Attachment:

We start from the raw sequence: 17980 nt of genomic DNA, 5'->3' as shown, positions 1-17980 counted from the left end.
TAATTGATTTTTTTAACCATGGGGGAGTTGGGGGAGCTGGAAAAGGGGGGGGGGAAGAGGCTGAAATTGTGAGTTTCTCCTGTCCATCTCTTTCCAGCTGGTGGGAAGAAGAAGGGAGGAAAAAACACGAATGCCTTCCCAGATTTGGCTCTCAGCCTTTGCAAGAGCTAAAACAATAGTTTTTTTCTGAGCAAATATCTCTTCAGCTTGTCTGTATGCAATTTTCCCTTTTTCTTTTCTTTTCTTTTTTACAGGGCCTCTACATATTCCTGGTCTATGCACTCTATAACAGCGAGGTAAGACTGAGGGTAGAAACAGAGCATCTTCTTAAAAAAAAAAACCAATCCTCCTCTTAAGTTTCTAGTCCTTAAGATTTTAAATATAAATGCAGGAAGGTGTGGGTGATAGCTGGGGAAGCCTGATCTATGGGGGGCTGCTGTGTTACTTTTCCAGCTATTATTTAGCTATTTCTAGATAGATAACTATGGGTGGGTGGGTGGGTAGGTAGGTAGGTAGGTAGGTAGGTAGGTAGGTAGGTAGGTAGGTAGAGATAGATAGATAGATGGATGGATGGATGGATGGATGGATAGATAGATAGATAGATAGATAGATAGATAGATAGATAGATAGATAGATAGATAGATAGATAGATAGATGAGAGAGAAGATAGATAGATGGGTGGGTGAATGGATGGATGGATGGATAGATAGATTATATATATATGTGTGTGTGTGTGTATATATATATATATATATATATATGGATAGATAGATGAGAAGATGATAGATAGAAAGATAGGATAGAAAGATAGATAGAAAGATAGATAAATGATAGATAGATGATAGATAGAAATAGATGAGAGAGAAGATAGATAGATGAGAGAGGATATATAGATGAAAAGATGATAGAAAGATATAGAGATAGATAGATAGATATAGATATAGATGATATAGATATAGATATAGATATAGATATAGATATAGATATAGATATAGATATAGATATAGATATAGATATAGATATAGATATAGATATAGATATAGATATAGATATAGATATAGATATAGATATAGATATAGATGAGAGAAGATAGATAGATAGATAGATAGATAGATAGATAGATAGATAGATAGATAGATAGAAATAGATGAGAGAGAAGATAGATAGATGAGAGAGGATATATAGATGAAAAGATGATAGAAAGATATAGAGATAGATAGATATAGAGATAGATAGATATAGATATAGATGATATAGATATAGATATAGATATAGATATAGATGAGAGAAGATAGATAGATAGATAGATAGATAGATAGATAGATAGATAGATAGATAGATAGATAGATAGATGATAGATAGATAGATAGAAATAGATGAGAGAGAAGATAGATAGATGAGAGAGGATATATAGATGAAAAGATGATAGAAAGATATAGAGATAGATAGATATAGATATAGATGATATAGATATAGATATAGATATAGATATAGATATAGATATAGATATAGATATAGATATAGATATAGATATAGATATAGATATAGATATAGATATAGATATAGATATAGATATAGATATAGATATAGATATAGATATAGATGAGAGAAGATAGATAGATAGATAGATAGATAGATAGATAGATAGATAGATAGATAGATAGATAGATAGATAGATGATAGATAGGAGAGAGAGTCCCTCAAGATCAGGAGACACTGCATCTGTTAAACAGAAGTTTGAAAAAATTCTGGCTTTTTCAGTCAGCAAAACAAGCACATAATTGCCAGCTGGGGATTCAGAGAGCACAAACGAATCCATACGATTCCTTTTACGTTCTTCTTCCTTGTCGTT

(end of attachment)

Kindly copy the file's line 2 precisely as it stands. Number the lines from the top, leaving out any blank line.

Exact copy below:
TAATTGATTTTTTTAACCATGGGGGAGTTGGGGGAGCTGGAAAAGGGGGGGGGGAAGAGGCTGAAATTGTGAGTTTCTCCTGTCCATCTCTTTCCAGCTGGTGGGAAGAAGAAGGGAGGAAAAAACACGAATGCCTTCCCAGATTTGGCTCTCAGCCTTTGCAAGAGCTAAAACAATAGTTTTTTTCTGAGCAAATATCTCTTCAGCTTGTCTGTATGCAATTTTCCCTTTTTCTTTTCTTTTCTTTTTTACAGGGCCTCTACATATTCCTGGTCTATGCACTCTATAACAGCGAGGTAAGACTGAGGGTAGAAACAGAGCATCTTCTTAAAAAAAAAAACCAATCCTCCTCTTAAGTTTCTAGTCCTTAAGATTTTAAATATAAATGCAGGAAGGTGTGGGTGATAGCTGGGGAAGCCTGATCTATGGGGGGCTGCTGTGTTACTTTTCCAGCTATTATTTAGCTATTTCTAGATAGATAACTATGGGTGGGTGGGTGGGTAGGTAGGTAGGTAGGTAGGTAGGTAGGTAGGTAGGTAGGTAGGTAGAGATAGATAGATAGATGGATGGATGGATGGATGGATGGATAGATAGATAGATAGATAGATAGATAGATAGATAGATAGATAGATAGATAGATAGATAGATAGATAGATGAGAGAGAAGATAGATAGATGGGTGGGTGAATGGATGGATGGATGGATAGATAGATTATATATATATGTGTGTGTGTGTGTATATATATATATATATATATATATGGATAGATAGATGAGAAGATGATAGATAGAAAGATAGGATAGAAAGATAGATAGAAAGATAGATAAATGATAGATAGATGATAGATAGAAATAGATGAGAGAGAAGATAGATAGATGAGAGAGGATATATAGATGAAAAGATGATAGAAAGATATAGAGATAGATAGATAGATATAGATATAGATGATATAGATATAGATATAGATATAGATATAGATATAGATATAGATATAGATATAGATATAGATATAGATATAGATATAGATATAGATATAGATATAGATATAGATATAGATATAGATATAGATATAGATATAGATGAGAGAAGATAGATAGATAGATAGATAGATAGATAGATAGATAGATAGATAGATAGATAGAAATAGATGAGAGAGAAGATAGATAGATGAGAGAGGATATATAGATGAAAAGATGATAGAAAGATATAGAGATAGATAGATATAGAGATAGATAGATATAGATATAGATGATATAGATATAGATATAGATATAGATATAGATGAGAGAAGATAGATAGATAGATAGATAGATAGATAGATAGATAGATAGATAGATAGATAGATAGATAGATGATAGATAGATAGATAGAAATAGATGAGAGAGAAGATAGATAGATGAGAGAGGATATATAGATGAAAAGATGATAGAAAGATATAGAGATAGATAGATATAGATATAGATGATATAGATATAGATATAGATATAGATATAGATATAGATATAGATATAGATATAGATATAGATATAGATATAGATATAGATATAGATATAGATATAGATATAGATATAGATATAGATATAGATATAGATATAGATATAGATGAGAGAAGATAGATAGATAGATAGATAGATAGATAGATAGATAGATAGATAGATAGATAGATAGATAGATAGATGATAGATAGGAGAGAGAGTCCCTCAAGATCAGGAGACACTGCATCTGTTAAACAGAAGTTTGAAAAAATTCTGGCTTTTTCAGTCAGCAAAACAAGCACATAATTGCCAGCTGGGGATTCAGAGAGCACAAACGAATCCATACGATTCCTTTTACGTTCTTCTTCCTTGTCGTT